Durability of Geopolymer concrete with respect to Alkali Silica Reaction by Eng Dinesh Mahanama
At the IESL NSW Chapter YED 2019, Dinesh presented his PhD thesis work. Eng Dinesh Mahanama is a Civil Engineer who graduated from University of Moratuwa in 2013. He joined Central Engineering Consultancy Bureau shortly after graduating and worked as a structural design engineer specializing in high rise buildings in Sri Lanka. Currently he is a PhD Student at The University of New South Wales.
He mentioned that even though ordinary Portland cement (OPC) is one of the most consumed materials in the world, it is considered neither sustainable nor eco-friendly and thus, demands a proper alternative in the near future. Despite being a potential alternative to OPC, geopolymer possesses high risk in alkali aggregate reaction (AAR) due to the use of highly alkaline solution as an activator. Studies have shown that even though, fly ash based geopolymers have performed satisfactorily with reactive aggregates, use of ground granulated blast furnace slag (GGBFS) may result in a significant risk of AAR. Since GGBFS also governs the early age properties of geopolymer concrete, optimisation of GGBFS is essential in the commercial adaptation of geopolymer concrete. His research is focused on laying the platform to this by identifying the alkali silica reaction (ASR) mechanism in Geopolymer and the role of GGBFS in it.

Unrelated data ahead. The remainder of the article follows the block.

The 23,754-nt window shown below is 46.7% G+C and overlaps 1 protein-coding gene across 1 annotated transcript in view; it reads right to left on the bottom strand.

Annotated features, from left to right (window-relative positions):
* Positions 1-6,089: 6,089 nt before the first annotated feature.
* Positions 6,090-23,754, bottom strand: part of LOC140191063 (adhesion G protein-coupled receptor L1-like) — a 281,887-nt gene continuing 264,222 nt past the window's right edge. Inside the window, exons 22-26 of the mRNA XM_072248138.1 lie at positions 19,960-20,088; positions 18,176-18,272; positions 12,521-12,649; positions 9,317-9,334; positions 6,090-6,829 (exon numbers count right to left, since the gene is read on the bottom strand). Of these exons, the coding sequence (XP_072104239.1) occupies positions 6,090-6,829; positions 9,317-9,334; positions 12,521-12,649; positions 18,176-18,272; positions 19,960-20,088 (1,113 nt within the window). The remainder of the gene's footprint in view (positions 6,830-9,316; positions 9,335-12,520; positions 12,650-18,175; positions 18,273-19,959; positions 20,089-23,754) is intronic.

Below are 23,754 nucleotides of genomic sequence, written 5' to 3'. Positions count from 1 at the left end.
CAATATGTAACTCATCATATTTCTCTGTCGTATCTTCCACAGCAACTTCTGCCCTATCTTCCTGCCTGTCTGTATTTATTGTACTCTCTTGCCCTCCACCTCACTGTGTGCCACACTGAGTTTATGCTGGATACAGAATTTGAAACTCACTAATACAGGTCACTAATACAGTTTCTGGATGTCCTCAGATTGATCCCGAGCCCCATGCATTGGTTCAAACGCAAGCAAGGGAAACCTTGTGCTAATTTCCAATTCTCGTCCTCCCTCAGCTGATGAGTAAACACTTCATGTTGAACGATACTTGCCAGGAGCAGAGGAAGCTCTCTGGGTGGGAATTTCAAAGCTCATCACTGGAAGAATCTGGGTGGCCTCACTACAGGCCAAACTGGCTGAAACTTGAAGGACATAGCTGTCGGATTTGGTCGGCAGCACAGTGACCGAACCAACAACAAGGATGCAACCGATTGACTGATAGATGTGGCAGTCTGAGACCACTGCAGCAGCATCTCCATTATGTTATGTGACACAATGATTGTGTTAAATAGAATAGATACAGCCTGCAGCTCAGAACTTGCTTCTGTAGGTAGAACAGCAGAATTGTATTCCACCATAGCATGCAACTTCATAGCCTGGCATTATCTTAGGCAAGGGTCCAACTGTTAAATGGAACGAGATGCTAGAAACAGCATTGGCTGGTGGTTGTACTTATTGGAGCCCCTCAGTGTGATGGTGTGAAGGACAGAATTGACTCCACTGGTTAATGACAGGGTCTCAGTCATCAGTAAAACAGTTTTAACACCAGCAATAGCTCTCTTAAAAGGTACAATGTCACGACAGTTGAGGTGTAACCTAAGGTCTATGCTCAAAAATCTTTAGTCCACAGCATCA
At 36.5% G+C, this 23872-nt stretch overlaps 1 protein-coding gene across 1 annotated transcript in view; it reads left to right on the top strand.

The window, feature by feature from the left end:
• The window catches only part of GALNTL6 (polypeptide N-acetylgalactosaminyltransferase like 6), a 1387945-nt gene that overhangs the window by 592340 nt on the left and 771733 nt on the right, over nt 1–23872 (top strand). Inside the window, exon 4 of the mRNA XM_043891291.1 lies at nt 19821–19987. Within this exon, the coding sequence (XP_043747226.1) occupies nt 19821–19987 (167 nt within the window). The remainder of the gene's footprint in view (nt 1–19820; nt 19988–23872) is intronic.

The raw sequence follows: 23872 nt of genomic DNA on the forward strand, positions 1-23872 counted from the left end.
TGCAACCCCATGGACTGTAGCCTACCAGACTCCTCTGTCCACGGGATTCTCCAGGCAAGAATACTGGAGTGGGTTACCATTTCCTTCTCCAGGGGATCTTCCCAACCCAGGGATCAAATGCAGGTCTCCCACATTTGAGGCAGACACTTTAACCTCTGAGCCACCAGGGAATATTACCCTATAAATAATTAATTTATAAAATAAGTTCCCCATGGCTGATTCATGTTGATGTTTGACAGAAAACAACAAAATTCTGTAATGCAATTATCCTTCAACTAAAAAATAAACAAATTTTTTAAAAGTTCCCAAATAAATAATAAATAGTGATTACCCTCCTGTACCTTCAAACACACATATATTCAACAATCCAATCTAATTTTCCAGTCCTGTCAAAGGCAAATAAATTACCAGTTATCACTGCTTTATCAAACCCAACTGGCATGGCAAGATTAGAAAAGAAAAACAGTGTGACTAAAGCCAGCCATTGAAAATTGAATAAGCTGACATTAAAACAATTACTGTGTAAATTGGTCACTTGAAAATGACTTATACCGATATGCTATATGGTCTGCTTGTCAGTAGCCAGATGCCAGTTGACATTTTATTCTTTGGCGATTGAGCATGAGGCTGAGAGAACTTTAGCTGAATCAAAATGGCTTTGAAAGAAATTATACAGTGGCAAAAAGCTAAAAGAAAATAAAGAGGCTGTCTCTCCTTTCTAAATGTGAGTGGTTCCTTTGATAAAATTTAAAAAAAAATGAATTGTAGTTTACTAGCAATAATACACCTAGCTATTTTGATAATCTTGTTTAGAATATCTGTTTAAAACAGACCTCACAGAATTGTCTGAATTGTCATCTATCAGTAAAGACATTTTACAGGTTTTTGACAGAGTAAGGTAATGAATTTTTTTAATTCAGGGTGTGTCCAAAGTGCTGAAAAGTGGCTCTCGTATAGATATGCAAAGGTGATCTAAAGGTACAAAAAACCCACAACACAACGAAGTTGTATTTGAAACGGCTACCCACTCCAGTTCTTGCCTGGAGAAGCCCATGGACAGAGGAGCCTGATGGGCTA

This study evaluates the effect of GGBFS content on ASR in geopolymer mortar using the accelerated mortar bar test (AMBT) and scanning electron microscope (SEM) analysis. Three geopolymer mixes with different fly ash/GGBFS weight ratios (9, 4 and 1) along with one OPC mix were considered in this study. Other parameters of the geopolymer mixes were kept constant. Mortar bar prisms were prepared in accordance with AS 1141.60.1 for expansion measurements, and SEM analysis was performed after 21 and 150 days of immersion in 1M NaOH solution at 80 °C. In addition, compressive strengths of mortar cubes were measured up to 29 days. Silica dissolution of the reactive aggregates used in the mortar was determined by immersing it in NaOH solutions with different pH.
This study suggests that the ASR in geopolymer is lower than that of OPC and expansions due to ASR in geopolymer mortar increases with the increase in the GGBFS content in the mix design. Finally, this study also emphasises that the standard accelerated mortar bar test (AS 1141.60.1) needs to be modified before endorsing it in geopolymer mortar.